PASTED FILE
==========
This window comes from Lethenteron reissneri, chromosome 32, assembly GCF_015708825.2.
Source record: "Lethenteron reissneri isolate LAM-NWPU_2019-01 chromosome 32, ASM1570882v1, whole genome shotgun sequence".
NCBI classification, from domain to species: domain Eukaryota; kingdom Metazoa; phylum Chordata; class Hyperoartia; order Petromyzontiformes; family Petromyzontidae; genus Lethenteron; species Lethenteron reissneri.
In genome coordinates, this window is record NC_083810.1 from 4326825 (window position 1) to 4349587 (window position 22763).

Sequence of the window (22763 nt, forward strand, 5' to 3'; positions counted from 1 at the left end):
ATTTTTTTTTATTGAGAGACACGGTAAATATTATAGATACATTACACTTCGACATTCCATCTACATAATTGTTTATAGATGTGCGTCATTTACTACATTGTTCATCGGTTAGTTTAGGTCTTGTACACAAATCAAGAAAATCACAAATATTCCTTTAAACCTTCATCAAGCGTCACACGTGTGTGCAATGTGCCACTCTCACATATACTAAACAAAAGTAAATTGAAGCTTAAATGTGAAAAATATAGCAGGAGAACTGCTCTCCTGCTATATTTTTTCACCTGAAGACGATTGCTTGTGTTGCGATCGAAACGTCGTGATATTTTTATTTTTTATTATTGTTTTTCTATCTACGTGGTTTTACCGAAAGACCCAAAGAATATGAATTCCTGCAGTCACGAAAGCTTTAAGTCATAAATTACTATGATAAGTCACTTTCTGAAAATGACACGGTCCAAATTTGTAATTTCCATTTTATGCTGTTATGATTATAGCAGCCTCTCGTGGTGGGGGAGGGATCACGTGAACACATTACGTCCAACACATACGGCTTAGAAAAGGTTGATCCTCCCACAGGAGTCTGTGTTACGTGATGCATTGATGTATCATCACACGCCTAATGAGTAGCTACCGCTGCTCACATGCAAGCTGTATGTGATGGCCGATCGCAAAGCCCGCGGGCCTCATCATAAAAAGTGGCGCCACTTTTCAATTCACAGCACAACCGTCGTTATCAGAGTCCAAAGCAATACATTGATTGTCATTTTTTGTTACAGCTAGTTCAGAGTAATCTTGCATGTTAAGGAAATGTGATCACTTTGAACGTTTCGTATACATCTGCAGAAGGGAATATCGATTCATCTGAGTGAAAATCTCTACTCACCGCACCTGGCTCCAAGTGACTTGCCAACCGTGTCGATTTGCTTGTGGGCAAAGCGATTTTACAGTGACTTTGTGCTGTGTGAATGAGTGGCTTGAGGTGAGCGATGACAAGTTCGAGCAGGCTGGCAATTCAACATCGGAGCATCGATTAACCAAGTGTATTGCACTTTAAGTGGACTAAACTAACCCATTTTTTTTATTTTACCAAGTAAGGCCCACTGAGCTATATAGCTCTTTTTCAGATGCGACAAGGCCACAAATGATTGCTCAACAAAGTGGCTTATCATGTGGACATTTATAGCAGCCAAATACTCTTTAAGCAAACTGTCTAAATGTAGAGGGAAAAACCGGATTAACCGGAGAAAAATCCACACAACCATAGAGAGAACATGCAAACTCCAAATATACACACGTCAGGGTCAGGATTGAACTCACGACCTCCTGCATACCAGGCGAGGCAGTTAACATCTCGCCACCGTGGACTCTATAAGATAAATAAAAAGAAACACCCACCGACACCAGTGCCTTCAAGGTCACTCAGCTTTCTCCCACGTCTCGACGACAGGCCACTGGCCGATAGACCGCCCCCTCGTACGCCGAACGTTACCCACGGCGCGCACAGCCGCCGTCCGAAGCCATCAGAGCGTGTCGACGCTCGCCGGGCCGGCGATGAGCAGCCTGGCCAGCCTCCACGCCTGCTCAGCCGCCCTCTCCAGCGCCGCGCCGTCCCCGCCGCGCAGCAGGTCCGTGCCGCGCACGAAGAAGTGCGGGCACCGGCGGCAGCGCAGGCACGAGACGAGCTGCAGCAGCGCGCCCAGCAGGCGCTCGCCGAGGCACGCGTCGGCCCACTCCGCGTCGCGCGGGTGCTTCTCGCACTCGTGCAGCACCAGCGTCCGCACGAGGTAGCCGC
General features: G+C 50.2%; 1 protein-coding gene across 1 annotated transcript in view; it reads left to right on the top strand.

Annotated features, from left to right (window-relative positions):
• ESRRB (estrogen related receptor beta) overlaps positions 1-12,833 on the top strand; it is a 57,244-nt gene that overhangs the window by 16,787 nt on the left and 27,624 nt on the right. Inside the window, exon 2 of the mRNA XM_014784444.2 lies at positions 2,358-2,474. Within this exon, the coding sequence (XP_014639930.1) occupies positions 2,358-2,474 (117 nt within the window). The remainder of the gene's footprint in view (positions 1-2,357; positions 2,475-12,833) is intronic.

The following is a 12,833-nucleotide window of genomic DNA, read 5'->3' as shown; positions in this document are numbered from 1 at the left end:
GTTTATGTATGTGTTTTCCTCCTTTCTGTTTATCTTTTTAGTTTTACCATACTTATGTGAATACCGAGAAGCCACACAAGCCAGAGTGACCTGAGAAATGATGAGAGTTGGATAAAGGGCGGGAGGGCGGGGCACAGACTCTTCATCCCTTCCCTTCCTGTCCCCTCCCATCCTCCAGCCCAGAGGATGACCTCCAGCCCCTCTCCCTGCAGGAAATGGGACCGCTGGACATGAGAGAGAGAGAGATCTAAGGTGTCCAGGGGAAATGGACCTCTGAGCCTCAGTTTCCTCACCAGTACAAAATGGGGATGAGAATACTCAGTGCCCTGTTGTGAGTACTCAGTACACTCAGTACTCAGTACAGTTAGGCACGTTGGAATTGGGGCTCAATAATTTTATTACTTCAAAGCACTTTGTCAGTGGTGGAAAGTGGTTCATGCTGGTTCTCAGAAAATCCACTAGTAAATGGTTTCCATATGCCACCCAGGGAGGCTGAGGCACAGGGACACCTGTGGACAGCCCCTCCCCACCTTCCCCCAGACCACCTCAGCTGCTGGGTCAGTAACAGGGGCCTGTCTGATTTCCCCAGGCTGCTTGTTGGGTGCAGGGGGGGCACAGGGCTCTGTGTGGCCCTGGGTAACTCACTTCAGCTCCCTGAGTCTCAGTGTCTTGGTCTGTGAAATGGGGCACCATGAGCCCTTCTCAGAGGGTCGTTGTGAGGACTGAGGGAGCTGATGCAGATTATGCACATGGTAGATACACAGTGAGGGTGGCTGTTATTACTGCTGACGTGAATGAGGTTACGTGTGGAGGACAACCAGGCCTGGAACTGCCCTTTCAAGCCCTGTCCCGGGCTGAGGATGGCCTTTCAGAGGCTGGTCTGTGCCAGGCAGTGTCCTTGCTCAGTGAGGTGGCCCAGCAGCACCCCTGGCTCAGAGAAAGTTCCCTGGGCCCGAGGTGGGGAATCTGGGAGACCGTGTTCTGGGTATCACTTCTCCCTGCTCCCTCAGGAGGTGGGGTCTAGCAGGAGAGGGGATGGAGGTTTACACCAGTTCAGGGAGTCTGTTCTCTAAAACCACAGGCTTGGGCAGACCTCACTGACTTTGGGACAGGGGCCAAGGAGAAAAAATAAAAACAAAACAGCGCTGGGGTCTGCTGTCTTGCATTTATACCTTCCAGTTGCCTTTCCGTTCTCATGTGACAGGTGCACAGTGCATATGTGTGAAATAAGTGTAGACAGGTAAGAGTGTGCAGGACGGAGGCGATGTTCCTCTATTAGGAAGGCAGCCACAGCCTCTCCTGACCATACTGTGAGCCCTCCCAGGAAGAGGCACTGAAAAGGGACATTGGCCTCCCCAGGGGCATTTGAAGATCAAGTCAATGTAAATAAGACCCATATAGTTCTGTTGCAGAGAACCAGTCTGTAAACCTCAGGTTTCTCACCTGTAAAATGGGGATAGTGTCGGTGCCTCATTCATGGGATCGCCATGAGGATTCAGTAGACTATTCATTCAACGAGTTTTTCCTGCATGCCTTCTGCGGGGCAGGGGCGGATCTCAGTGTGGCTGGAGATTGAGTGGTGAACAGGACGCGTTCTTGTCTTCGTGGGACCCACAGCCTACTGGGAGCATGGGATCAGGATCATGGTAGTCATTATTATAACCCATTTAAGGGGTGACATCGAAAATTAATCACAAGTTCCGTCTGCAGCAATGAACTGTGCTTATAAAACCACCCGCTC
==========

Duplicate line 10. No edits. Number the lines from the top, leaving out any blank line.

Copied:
The following is a 12,833-nucleotide window of genomic DNA, read 5'->3' as shown; positions in this document are numbered from 1 at the left end: